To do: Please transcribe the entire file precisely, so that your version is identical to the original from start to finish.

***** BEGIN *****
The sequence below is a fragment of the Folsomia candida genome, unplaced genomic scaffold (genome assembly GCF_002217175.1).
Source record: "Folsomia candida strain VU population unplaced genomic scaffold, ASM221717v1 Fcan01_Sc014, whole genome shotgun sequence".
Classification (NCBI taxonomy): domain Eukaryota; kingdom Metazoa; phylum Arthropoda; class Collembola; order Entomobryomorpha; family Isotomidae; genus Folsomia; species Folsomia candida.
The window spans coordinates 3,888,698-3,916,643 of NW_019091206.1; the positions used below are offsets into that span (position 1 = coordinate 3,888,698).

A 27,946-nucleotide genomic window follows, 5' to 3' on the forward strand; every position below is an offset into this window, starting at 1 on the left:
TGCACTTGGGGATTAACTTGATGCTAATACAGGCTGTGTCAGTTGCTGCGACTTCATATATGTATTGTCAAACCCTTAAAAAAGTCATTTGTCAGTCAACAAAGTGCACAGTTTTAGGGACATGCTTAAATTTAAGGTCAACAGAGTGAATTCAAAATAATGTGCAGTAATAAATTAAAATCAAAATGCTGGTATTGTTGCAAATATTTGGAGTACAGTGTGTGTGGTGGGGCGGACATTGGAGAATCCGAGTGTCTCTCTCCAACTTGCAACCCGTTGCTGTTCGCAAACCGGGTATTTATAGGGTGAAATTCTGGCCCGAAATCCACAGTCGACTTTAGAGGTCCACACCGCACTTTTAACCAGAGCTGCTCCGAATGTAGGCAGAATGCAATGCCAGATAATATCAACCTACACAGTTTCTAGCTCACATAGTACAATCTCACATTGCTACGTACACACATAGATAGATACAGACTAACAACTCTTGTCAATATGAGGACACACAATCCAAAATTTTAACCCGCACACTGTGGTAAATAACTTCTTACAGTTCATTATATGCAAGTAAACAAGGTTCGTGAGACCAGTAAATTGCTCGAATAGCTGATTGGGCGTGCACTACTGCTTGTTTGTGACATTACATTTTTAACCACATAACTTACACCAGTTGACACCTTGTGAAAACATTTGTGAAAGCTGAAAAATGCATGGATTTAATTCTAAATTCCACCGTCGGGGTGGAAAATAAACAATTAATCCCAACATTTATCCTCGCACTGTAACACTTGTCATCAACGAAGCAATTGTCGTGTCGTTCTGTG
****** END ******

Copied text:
The sequence below is a fragment of the Folsomia candida genome, unplaced genomic scaffold (genome assembly GCF_002217175.1).
Source record: "Folsomia candida strain VU population unplaced genomic scaffold, ASM221717v1 Fcan01_Sc014, whole genome shotgun sequence".
Classification (NCBI taxonomy): domain Eukaryota; kingdom Metazoa; phylum Arthropoda; class Collembola; order Entomobryomorpha; family Isotomidae; genus Folsomia; species Folsomia candida.
The window spans coordinates 3,888,698-3,916,643 of NW_019091206.1; the positions used below are offsets into that span (position 1 = coordinate 3,888,698).

A 27,946-nucleotide genomic window follows, 5' to 3' on the forward strand; every position below is an offset into this window, starting at 1 on the left:
TGCACTTGGGGATTAACTTGATGCTAATACAGGCTGTGTCAGTTGCTGCGACTTCATATATGTATTGTCAAACCCTTAAAAAAGTCATTTGTCAGTCAACAAAGTGCACAGTTTTAGGGACATGCTTAAATTTAAGGTCAACAGAGTGAATTCAAAATAATGTGCAGTAATAAATTAAAATCAAAATGCTGGTATTGTTGCAAATATTTGGAGTACAGTGTGTGTGGTGGGGCGGACATTGGAGAATCCGAGTGTCTCTCTCCAACTTGCAACCCGTTGCTGTTCGCAAACCGGGTATTTATAGGGTGAAATTCTGGCCCGAAATCCACAGTCGACTTTAGAGGTCCACACCGCACTTTTAACCAGAGCTGCTCCGAATGTAGGCAGAATGCAATGCCAGATAATATCAACCTACACAGTTTCTAGCTCACATAGTACAATCTCACATTGCTACGTACACACATAGATAGATACAGACTAACAACTCTTGTCAATATGAGGACACACAATCCAAAATTTTAACCCGCACACTGTGGTAAATAACTTCTTACAGTTCATTATATGCAAGTAAACAAGGTTCGTGAGACCAGTAAATTGCTCGAATAGCTGATTGGGCGTGCACTACTGCTTGTTTGTGACATTACATTTTTAACCACATAACTTACACCAGTTGACACCTTGTGAAAACATTTGTGAAAGCTGAAAAATGCATGGATTTAATTCTAAATTCCACCGTCGGGGTGGAAAATAAACAATTAATCCCAACATTTATCCTCGCACTGTAACACTTGTCATCAACGAAGCAATTGTCGTGTCGTTCTGTG